It is assumed from the behaviour of these dark and light cells that the period of accelerated degeneration corresponds to the period of active establishment of proper connections of the ganglion cells. This assumption is very similar to that of other investigators (Rubel et al., 1976). It has been shown (Yip and Johnson, 1984) that survival of mature neurones in the dorsal root ganglion is partially dependent on the availability of nerve growth factor (NGF) transported from the central nervous system to the peripheral ganglion. However, the recent studies have shown that agents other than NGF might guide neurites of NGF-responsive neurones during development (Lumsden and Davies, 1983, 1986; Lumsden, 1988). It is possible that even after establishment of projection fibbers to proper innervation fields, and having adequate NGF, cell death might occur due to the failure of these fibers to perform their functions due to other adverse factors. This is in accordance with the observations (Oppenheim, 1981; Korsching and Thoenen, 1985; Davies et al., 1987) that from 20-80% of neurones generated in sensory ganglia die shortly after they innervate their target-fields. As both central and peripheral target-fields play a role in regulating neural umbers (Davies and Lumsden, 1990), cellular death might occur due to an adverse factor on either side at any stage of their growth, and even after connections have been established. On the basis of the behavior of the neurones through the whole ontogeny, it is assumed that the dark cells represent a group of active cells whereas the light cells represent a group of either resting, inactive, dying or dead cells which have failed to establish functional projections.

The reduction in the total number of cells on E10 along with an increased number of light cells might indicate that the cellular death and degeneration are taking place faster within these few days. In connection with, it is also interesting to note that on E13 and E15, there is a reduced total number of cells and 38.22% and 45.5% of their cells (respectively) are light ones, indicating a greatly increased tendency of cellular inactivity and death during this period amongst nearly all categories of cells. There was a tendency of tremendously increased proliferative activity, growth and maturation of neurones on E18. Marked increase of all classes of cells was observed in addition to the appearance of some large ones. However, the light cells have reduced in number while the dark cells (most of them belonging to smaller categories) have increased. It is assumed that this influx of new group of smaller categories might represent a form of phagocytes, and therefore, suggestive of a greatly increased phagocytic activity at this stage, so that the inactive or dead cells (so-called light cells) are quickly being digested and removed from the vicinity of the ganglion, as has been suggested by earlier investigators (O'Connor and Wyttenbach, 1974; Pilar and Landmesser, 1976; Chu-Wang and Oppenheim, 1978). It is also suggested that only certain proportion of cells are active while other cells are resting, representing different stages of functional activity.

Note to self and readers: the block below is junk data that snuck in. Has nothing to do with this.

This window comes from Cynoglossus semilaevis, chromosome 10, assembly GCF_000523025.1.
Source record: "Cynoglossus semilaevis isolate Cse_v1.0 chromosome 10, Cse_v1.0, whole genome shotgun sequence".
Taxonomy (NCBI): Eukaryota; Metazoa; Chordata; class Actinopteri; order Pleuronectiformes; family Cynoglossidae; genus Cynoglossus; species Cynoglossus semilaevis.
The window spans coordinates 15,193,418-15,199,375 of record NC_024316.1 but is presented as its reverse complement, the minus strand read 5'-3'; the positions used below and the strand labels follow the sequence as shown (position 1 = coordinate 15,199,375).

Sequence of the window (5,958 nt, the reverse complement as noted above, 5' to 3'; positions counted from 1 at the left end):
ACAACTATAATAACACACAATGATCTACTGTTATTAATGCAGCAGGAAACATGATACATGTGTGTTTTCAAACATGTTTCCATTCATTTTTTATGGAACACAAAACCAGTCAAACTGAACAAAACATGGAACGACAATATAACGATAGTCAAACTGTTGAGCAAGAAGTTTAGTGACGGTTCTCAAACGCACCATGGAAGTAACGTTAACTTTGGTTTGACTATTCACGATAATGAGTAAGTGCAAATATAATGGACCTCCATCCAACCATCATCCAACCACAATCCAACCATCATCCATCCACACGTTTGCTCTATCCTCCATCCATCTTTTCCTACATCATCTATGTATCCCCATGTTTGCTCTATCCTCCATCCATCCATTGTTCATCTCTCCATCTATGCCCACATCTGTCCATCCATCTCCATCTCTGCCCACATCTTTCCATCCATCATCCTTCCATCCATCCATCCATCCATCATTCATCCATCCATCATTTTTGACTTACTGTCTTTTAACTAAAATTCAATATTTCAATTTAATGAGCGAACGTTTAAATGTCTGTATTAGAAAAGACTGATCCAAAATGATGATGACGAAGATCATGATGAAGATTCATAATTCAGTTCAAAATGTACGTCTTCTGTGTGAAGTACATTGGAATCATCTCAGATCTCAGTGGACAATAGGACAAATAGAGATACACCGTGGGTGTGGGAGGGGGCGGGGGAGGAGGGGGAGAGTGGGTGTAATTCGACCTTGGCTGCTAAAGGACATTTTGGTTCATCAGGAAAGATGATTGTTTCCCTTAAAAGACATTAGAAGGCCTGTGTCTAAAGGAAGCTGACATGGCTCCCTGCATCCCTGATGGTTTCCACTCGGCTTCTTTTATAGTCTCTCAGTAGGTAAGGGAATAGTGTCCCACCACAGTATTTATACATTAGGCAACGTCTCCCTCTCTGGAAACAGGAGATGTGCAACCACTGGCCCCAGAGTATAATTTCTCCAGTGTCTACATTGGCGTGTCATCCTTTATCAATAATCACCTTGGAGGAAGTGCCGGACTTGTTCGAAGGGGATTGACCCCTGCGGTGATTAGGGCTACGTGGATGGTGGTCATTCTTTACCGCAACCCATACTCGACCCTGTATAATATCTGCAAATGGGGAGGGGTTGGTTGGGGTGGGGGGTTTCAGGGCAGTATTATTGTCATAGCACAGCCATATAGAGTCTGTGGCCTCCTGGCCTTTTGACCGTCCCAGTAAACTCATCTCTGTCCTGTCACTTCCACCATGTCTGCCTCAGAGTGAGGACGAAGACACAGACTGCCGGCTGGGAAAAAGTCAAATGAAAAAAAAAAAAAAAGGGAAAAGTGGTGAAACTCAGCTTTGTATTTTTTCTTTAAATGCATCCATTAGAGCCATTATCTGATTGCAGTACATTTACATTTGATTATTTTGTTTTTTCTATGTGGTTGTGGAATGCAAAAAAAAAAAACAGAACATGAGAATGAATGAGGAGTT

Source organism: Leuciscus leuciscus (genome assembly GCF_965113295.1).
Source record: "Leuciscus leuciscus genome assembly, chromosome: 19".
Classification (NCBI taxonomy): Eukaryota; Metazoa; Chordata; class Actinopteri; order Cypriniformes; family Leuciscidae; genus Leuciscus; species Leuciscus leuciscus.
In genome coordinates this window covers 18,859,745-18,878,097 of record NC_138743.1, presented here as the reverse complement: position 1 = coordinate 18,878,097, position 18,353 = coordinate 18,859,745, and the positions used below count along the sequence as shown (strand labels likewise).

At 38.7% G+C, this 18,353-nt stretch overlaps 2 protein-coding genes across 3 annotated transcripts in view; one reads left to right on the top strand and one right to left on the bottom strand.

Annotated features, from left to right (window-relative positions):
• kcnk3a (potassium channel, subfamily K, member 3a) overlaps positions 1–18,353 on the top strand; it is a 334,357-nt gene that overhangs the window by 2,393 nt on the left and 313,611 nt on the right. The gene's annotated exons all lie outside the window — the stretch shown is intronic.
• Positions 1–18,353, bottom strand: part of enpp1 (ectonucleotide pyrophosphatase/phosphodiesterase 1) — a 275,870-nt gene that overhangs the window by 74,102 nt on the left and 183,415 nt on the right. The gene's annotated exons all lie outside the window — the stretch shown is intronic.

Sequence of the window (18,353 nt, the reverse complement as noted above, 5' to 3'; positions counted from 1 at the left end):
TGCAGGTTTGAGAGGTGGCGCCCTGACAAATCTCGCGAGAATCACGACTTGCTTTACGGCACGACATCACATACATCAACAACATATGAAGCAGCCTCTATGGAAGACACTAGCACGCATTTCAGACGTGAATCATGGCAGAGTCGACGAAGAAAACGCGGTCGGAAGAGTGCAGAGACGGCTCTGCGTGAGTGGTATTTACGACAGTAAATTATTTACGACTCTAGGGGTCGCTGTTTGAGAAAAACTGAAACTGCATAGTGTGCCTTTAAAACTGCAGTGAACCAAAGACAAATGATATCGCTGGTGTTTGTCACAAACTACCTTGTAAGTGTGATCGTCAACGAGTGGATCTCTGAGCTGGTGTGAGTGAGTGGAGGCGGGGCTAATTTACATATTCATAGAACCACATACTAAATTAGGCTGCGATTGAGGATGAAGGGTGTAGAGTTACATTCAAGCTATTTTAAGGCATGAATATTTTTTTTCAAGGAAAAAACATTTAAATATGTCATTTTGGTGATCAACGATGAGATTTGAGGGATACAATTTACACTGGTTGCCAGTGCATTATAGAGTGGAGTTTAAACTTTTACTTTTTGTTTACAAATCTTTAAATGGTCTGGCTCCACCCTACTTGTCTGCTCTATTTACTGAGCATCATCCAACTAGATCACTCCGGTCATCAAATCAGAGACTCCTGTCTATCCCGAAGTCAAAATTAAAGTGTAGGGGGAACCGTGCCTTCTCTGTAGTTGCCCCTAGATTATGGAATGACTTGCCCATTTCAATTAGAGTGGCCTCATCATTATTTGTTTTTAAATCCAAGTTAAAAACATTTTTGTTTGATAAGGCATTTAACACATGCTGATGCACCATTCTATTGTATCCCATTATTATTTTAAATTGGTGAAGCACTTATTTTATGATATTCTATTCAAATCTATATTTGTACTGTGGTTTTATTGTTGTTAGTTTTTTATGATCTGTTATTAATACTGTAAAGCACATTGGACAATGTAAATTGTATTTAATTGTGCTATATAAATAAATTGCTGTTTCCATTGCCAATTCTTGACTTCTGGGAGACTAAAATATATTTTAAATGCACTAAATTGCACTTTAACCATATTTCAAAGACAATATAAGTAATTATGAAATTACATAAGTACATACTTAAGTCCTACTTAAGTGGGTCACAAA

On the day of hatching, a greatly reduced number of cells, having a higher proportion (38.56%) of light cells is observed, suggesting a slow rate of phagocytosis while some others might represent resting stage as well. After hatching, there appears to be a continuous process of cellular growth and maturation as a result of functional maturity, as shown by a marked reduction of tiny cells and increased number of large categories. The loss of cells as from the day of hatching to adulthood might be due to functional reduction as a result of ageing process.

The present investigation shows that there are two periods of active proliferation and degeneration of the trigeminal ganglion neurones during the ontogeny of the chick. The appearance of light cells as early as E8 might be related to the establishment of functional connections around E7, i.e., by the end of 1st week of incubation. The light cells observed in the trigeminal ganglion during development might have been formed as a result of their failure to establish proper functional connections. Thus, this present assumption based on structural observation confirms the results of earlier physiological studies (Noden, 1980; Hamburger and Narayanan, 1969).

Acknowledgements

The author wishes to express his sincere and unlimited gratitude to Prrofessor. Dr. Dubbeldam JL, University of Leiden, Netherlands for his continued generosity, guidance, cooperation and support throughout this study. His continuous efforts and encouragement to make it as part of a thesis for the award of a DSc degree of Leiden University are greatly appreciated.